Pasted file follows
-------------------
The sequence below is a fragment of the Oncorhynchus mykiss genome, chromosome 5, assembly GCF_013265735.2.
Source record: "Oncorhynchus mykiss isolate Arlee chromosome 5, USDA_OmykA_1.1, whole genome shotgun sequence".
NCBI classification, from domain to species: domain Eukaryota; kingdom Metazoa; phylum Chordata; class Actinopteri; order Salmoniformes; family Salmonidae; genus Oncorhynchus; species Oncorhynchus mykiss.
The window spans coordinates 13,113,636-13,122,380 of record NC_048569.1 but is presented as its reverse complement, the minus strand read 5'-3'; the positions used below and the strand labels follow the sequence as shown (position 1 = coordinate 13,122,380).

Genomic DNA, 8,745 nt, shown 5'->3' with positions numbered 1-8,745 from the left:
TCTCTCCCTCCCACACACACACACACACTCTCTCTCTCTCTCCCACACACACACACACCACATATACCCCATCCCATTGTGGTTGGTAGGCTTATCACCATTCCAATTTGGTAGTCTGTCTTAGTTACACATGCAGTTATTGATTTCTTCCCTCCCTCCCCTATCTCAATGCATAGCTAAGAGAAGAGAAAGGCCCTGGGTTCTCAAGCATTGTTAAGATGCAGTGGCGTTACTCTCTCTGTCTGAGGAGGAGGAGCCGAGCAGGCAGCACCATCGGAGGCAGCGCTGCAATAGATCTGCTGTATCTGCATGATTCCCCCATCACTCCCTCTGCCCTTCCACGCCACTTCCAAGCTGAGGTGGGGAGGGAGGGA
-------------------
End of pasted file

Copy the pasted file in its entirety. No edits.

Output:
The sequence below is a fragment of the Oncorhynchus mykiss genome, chromosome 5, assembly GCF_013265735.2.
Source record: "Oncorhynchus mykiss isolate Arlee chromosome 5, USDA_OmykA_1.1, whole genome shotgun sequence".
NCBI classification, from domain to species: domain Eukaryota; kingdom Metazoa; phylum Chordata; class Actinopteri; order Salmoniformes; family Salmonidae; genus Oncorhynchus; species Oncorhynchus mykiss.
The window spans coordinates 13,113,636-13,122,380 of record NC_048569.1 but is presented as its reverse complement, the minus strand read 5'-3'; the positions used below and the strand labels follow the sequence as shown (position 1 = coordinate 13,122,380).

Genomic DNA, 8,745 nt, shown 5'->3' with positions numbered 1-8,745 from the left:
TCTCTCCCTCCCACACACACACACACACTCTCTCTCTCTCTCCCACACACACACACACCACATATACCCCATCCCATTGTGGTTGGTAGGCTTATCACCATTCCAATTTGGTAGTCTGTCTTAGTTACACATGCAGTTATTGATTTCTTCCCTCCCTCCCCTATCTCAATGCATAGCTAAGAGAAGAGAAAGGCCCTGGGTTCTCAAGCATTGTTAAGATGCAGTGGCGTTACTCTCTCTGTCTGAGGAGGAGGAGCCGAGCAGGCAGCACCATCGGAGGCAGCGCTGCAATAGATCTGCTGTATCTGCATGATTCCCCCATCACTCCCTCTGCCCTTCCACGCCACTTCCAAGCTGAGGTGGGGAGGGAGGGA